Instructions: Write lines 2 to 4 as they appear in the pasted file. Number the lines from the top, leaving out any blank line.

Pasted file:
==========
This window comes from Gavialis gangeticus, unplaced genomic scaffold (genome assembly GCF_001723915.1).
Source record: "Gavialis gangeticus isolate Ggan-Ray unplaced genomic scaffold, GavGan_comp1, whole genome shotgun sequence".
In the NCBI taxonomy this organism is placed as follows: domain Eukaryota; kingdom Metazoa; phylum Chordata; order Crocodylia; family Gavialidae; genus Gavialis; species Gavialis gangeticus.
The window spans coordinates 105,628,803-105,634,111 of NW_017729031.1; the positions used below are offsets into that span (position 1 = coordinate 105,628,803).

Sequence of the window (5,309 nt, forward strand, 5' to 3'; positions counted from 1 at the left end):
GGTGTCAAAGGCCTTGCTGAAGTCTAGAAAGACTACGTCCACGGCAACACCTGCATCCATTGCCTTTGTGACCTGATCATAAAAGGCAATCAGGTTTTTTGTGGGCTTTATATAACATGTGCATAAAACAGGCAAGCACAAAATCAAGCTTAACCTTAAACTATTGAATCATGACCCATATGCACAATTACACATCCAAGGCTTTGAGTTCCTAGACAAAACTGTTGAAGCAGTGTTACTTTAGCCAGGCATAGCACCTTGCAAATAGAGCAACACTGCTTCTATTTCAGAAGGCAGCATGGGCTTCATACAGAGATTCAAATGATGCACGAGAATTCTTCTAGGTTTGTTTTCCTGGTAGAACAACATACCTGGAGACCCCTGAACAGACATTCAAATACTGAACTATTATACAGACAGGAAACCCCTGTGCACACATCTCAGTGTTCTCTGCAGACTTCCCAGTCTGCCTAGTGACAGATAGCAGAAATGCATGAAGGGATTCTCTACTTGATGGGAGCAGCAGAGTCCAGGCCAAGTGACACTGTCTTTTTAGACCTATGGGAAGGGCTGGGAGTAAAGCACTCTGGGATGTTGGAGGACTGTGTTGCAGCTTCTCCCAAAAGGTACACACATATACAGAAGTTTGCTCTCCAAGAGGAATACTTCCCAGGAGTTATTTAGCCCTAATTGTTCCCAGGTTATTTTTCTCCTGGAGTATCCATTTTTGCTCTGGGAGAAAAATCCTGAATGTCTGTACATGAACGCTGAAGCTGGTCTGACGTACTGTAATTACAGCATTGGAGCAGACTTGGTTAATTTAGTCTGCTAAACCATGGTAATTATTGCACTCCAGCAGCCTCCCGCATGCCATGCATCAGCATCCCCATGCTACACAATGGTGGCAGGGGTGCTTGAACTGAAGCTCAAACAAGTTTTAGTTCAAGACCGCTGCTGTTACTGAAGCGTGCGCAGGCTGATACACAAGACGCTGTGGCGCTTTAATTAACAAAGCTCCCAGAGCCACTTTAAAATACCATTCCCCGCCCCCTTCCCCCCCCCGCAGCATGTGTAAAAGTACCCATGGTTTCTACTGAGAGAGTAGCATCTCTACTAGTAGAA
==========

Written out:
Source record: "Gavialis gangeticus isolate Ggan-Ray unplaced genomic scaffold, GavGan_comp1, whole genome shotgun sequence".
In the NCBI taxonomy this organism is placed as follows: domain Eukaryota; kingdom Metazoa; phylum Chordata; order Crocodylia; family Gavialidae; genus Gavialis; species Gavialis gangeticus.
The window spans coordinates 105,628,803-105,634,111 of NW_017729031.1; the positions used below are offsets into that span (position 1 = coordinate 105,628,803).